With that said, he acknowledged that the main problem most people have with the US government is that lately, Biden and the company have been cracking down on the crypto industry through the introduction of the recent infrastructure bill, as well as other penalties. “So it’s understandable why people have been a bit cautious about everything the government does,” Tatibouet added.
Sergey Zhdanov, COO of digital currency trading platform EXMO, told Cointelegraph that the measures taken by the US confirm the fact that regulatory authorities are not seeking to ban cryptocurrencies (as China did), but rather they want to open a path through which digital assets can be incorporated into the traditional financial system. He then went on to state:
“Creating effective new methods to stop the illegal use of cryptocurrencies and money laundering is a crucial step that will take the crypto industry to its next level of development.”
Is increased regulations good for everyone?
Hunain Naseer, Senior Editor at OKEx Insights, told Cointelegraph that the regulatory efforts that are being launched globally seek to usher in a level of clarity in this space that can help investors enter this space with ease. fast growth. In addition, he expounded on the subject saying:
“It makes sense to focus on initiatives like this that make online interactions and commerce, including cryptocurrency transactions, safer for everyone. These steps will also help regulators allow a wider variety of cryptocurrency-based financial products for retail. “
Nischal Shetty, founder of cryptocurrency exchange WazirX, told Cointelegraph that any regulatory step that seeks to track and eliminate criminal activity should always be welcomed, especially in such a fast-growing industry.
In his view, the reason behind such moves seems to be clearly rooted in governments that ultimately want to protect consumers without stifling innovation, adding: “For cryptocurrencies, it is an even more positive sign, as demonstrates that digital asset innovation can thrive while ensuring that criminal activities are identified and eliminated. “
Additionally, on October 5, blockchain analytics firm Chainalysis announced that it had facilitated the purchase of cybercrime investigation company Excygent for an undisclosed amount, hinting that the purchase will allow the two companies to work together and “dismantle the companies. ransomware operations “that may be active globally. .
In the past, Chainalysis has collaborated with Excygent in seizing cryptocurrencies connected to the now-defunct Silk Road darknet market, as well as shutting down several terrorism and child abuse portals operating online.
In general, crypto native blockchain analytics firms have grown to accumulate support not only from the US government but also from several major private players, and CipherTrace was bought by a main entity, in this case as MasterCard, at the beginning of this year.
What is the future of ransomware crime?
As the crypto landscape continues to evolve and grow, Chainalysis CEO Michael Gronager believes that tracking the flow of ransomware payments on the blockchain will be critical for law enforcement agencies to discourage, analyze, and dismantle any currently existing ransomware operations, as he told Cointelegraph:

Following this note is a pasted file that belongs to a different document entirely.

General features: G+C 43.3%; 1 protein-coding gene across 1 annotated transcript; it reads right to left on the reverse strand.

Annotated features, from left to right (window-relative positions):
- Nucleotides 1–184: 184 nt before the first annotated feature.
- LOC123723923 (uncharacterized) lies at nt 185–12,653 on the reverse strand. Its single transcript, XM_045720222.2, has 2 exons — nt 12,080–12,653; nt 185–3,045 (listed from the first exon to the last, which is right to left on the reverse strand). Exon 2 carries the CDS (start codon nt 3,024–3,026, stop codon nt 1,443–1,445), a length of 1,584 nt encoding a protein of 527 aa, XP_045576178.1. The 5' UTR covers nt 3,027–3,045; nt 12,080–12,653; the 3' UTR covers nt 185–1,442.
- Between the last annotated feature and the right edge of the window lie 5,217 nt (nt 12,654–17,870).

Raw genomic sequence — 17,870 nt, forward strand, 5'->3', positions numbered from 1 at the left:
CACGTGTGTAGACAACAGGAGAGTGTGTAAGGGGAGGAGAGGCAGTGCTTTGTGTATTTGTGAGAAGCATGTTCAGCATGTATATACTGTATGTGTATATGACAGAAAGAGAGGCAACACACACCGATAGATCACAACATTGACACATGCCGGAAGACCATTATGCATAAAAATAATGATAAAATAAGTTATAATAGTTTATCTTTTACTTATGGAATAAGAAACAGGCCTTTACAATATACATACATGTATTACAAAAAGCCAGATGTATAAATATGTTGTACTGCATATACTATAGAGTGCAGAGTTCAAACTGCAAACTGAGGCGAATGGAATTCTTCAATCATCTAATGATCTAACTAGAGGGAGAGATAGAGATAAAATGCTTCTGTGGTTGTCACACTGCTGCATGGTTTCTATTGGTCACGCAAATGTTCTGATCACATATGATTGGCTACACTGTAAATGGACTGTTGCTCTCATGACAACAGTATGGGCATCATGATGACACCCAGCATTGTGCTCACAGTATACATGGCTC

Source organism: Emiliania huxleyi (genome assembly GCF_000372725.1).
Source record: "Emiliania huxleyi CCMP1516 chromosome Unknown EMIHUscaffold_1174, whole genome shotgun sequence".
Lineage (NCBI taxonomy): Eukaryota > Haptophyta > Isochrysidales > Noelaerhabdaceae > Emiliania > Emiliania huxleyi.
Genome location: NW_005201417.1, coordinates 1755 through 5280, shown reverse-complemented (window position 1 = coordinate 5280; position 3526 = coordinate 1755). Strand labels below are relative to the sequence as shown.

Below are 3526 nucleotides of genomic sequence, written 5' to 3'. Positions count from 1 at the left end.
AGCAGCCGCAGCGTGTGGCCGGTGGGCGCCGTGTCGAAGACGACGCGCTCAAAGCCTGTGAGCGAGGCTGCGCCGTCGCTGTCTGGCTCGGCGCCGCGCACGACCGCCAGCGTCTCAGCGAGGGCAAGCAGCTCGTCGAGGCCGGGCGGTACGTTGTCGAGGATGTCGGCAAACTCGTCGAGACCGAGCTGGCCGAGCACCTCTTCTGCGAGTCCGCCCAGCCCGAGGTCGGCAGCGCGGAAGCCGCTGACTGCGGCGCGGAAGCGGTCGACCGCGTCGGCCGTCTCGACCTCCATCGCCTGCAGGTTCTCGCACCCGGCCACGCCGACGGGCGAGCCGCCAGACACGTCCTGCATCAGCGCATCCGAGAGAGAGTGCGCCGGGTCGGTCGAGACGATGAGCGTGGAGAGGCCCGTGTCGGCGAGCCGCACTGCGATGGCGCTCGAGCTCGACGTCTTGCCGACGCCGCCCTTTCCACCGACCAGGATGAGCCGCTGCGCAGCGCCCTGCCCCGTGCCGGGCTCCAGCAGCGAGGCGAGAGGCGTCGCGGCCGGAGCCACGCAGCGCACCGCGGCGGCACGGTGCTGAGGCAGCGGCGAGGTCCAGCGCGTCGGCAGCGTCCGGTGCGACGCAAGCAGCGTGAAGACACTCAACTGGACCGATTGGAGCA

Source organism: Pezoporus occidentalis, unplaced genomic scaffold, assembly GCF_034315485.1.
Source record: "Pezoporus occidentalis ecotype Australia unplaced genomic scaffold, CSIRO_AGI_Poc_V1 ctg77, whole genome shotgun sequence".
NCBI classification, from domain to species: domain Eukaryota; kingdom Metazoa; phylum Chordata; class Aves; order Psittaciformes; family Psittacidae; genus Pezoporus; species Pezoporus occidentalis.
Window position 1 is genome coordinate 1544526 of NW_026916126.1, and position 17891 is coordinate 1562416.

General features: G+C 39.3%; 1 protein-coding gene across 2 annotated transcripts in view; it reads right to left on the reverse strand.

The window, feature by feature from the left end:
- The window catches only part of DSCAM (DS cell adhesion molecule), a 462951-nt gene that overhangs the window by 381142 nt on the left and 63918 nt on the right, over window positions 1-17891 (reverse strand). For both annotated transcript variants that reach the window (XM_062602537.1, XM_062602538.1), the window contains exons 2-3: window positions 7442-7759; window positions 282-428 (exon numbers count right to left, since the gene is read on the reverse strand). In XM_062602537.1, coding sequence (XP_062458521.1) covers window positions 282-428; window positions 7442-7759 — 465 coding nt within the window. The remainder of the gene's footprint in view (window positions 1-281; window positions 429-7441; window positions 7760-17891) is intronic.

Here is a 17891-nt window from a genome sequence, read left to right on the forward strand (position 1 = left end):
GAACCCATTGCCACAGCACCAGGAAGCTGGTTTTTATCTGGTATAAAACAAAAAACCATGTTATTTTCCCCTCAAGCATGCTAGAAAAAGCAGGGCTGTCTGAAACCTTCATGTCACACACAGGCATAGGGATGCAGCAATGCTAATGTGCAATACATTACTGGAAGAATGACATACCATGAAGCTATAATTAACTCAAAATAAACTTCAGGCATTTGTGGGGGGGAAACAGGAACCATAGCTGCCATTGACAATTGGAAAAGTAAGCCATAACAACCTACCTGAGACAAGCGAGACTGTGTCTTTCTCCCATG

“As paradoxical as it may sound, it can actually be beneficial to investigators when bad actors choose to use cryptocurrencies when they commit crimes.”
In this regard, it is pertinent to mention that hackers have come to realize that contrary to what people keep reiterating as crypto is totally anonymous, it is in fact extremely easy to trace individual transactions back to their owners, as all records and transitions are kept on a blockchain.
Also, amidst the myriad of recent stories from big hackers like those related to Poly Network and SushiSwap, what’s interesting is that the incidents did not cause the platform or its users to lose money, as companies and regulators stepped in to ensure the movement of funds through blockchains. And while that may be bad for the notion of decentralization, the fact is that the funds are safe.
Related: Poly Network hack exposes DeFi flaws, but the community comes to the rescue
Gronager further alluded to cases such as NetWalker, a ransomware operator that allegedly targeted hospitals during the pandemic and raised more than $ 25 million in ransom payments in 2020, as well as Suex OTC, a company that allegedly allowed hackers to access. cryptocurrencies sent as payment for ransomware attacks, as prime examples of why a stronger defense against ransomware is needed today.
Therefore, the fact that regulatory agencies are taking decisive steps to focus on crypto ransomware-related initiatives is not unilaterally welcomed by everyone in the crypto industry. While some believe that more can be done to make the digital asset ecosystem more secure for new entrants through the use of regulation, others say that the role of ransomware in cryptocurrencies is overstated and that strict regulation will stifle freedoms. and it will worsen the image of the industry.
However, most agree that ransomware has no place in the industry and that regulation, if done right, will go a long way toward securing the industry and ensuring long-term prosperity and adoption.